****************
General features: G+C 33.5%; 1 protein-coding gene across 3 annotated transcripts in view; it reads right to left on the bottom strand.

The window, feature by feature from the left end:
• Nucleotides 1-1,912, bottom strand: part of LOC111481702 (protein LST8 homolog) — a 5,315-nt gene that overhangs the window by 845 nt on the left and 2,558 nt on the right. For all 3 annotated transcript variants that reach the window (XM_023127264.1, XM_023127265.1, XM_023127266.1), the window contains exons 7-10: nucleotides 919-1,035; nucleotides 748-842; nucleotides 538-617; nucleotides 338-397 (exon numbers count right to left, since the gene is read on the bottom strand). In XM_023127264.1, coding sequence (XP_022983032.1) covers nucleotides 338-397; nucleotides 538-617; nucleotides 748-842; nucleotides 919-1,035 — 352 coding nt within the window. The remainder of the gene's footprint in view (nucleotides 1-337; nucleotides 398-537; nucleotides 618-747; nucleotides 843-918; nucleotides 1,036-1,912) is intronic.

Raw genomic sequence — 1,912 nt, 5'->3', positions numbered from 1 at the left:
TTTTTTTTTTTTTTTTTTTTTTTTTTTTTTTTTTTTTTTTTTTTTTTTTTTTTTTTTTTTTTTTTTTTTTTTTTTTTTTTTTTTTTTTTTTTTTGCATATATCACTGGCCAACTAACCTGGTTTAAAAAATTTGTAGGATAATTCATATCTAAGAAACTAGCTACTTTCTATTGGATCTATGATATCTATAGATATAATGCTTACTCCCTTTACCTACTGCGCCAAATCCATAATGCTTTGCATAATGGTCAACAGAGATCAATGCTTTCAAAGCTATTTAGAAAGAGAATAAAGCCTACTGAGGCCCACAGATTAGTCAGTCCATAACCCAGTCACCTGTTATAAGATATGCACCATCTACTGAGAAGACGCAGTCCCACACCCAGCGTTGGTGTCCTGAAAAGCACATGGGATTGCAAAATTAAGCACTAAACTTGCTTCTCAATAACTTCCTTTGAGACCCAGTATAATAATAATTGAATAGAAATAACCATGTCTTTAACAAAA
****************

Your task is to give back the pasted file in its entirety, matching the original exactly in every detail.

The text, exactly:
General features: G+C 33.5%; 1 protein-coding gene across 3 annotated transcripts in view; it reads right to left on the bottom strand.

The window, feature by feature from the left end:
• Nucleotides 1-1,912, bottom strand: part of LOC111481702 (protein LST8 homolog) — a 5,315-nt gene that overhangs the window by 845 nt on the left and 2,558 nt on the right. For all 3 annotated transcript variants that reach the window (XM_023127264.1, XM_023127265.1, XM_023127266.1), the window contains exons 7-10: nucleotides 919-1,035; nucleotides 748-842; nucleotides 538-617; nucleotides 338-397 (exon numbers count right to left, since the gene is read on the bottom strand). In XM_023127264.1, coding sequence (XP_022983032.1) covers nucleotides 338-397; nucleotides 538-617; nucleotides 748-842; nucleotides 919-1,035 — 352 coding nt within the window. The remainder of the gene's footprint in view (nucleotides 1-337; nucleotides 398-537; nucleotides 618-747; nucleotides 843-918; nucleotides 1,036-1,912) is intronic.

Raw genomic sequence — 1,912 nt, 5'->3', positions numbered from 1 at the left:
TTTTTTTTTTTTTTTTTTTTTTTTTTTTTTTTTTTTTTTTTTTTTTTTTTTTTTTTTTTTTTTTTTTTTTTTTTTTTTTTTTTTTTTTTTTTTTGCATATATCACTGGCCAACTAACCTGGTTTAAAAAATTTGTAGGATAATTCATATCTAAGAAACTAGCTACTTTCTATTGGATCTATGATATCTATAGATATAATGCTTACTCCCTTTACCTACTGCGCCAAATCCATAATGCTTTGCATAATGGTCAACAGAGATCAATGCTTTCAAAGCTATTTAGAAAGAGAATAAAGCCTACTGAGGCCCACAGATTAGTCAGTCCATAACCCAGTCACCTGTTATAAGATATGCACCATCTACTGAGAAGACGCAGTCCCACACCCAGCGTTGGTGTCCTGAAAAGCACATGGGATTGCAAAATTAAGCACTAAACTTGCTTCTCAATAACTTCCTTTGAGACCCAGTATAATAATAATTGAATAGAAATAACCATGTCTTTAACAAAA